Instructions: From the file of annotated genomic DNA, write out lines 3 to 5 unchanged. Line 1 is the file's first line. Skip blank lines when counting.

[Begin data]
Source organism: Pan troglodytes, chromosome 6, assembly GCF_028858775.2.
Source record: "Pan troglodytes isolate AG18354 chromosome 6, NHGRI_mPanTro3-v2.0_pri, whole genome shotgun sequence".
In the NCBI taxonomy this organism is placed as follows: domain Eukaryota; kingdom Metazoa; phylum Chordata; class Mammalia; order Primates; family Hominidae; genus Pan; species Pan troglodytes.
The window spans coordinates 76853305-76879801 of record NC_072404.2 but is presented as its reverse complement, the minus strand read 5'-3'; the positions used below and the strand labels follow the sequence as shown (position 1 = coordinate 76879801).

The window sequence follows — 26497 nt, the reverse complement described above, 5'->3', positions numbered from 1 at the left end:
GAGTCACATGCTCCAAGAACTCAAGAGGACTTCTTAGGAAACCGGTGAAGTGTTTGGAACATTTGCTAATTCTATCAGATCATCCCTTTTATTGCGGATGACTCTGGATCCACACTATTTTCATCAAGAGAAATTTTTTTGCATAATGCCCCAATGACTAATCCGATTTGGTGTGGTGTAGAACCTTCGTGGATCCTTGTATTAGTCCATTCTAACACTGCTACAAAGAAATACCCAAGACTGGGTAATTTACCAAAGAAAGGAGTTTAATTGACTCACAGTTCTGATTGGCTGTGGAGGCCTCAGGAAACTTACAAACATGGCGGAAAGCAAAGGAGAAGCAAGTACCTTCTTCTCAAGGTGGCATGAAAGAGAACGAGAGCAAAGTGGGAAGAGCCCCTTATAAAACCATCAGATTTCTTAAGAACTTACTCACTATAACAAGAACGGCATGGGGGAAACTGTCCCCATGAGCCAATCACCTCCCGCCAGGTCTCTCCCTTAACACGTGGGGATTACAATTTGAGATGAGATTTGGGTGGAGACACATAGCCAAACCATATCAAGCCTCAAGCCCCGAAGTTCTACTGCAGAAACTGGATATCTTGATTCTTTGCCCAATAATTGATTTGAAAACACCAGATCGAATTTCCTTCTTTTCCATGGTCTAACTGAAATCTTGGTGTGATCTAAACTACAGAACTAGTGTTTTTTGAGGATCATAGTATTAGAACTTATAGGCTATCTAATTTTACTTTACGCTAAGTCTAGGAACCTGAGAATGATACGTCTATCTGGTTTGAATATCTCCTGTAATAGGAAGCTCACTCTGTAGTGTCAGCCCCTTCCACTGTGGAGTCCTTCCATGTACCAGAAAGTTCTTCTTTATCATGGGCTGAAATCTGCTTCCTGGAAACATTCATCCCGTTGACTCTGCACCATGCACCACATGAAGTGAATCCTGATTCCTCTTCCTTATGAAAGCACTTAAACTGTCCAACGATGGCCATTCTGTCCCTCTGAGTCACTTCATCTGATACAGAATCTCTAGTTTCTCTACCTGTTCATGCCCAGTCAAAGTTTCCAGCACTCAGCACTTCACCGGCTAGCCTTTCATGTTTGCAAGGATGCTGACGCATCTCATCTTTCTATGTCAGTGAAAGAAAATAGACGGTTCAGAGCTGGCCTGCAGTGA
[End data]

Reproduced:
In the NCBI taxonomy this organism is placed as follows: domain Eukaryota; kingdom Metazoa; phylum Chordata; class Mammalia; order Primates; family Hominidae; genus Pan; species Pan troglodytes.
The window spans coordinates 76853305-76879801 of record NC_072404.2 but is presented as its reverse complement, the minus strand read 5'-3'; the positions used below and the strand labels follow the sequence as shown (position 1 = coordinate 76879801).

The window sequence follows — 26497 nt, the reverse complement described above, 5'->3', positions numbered from 1 at the left end: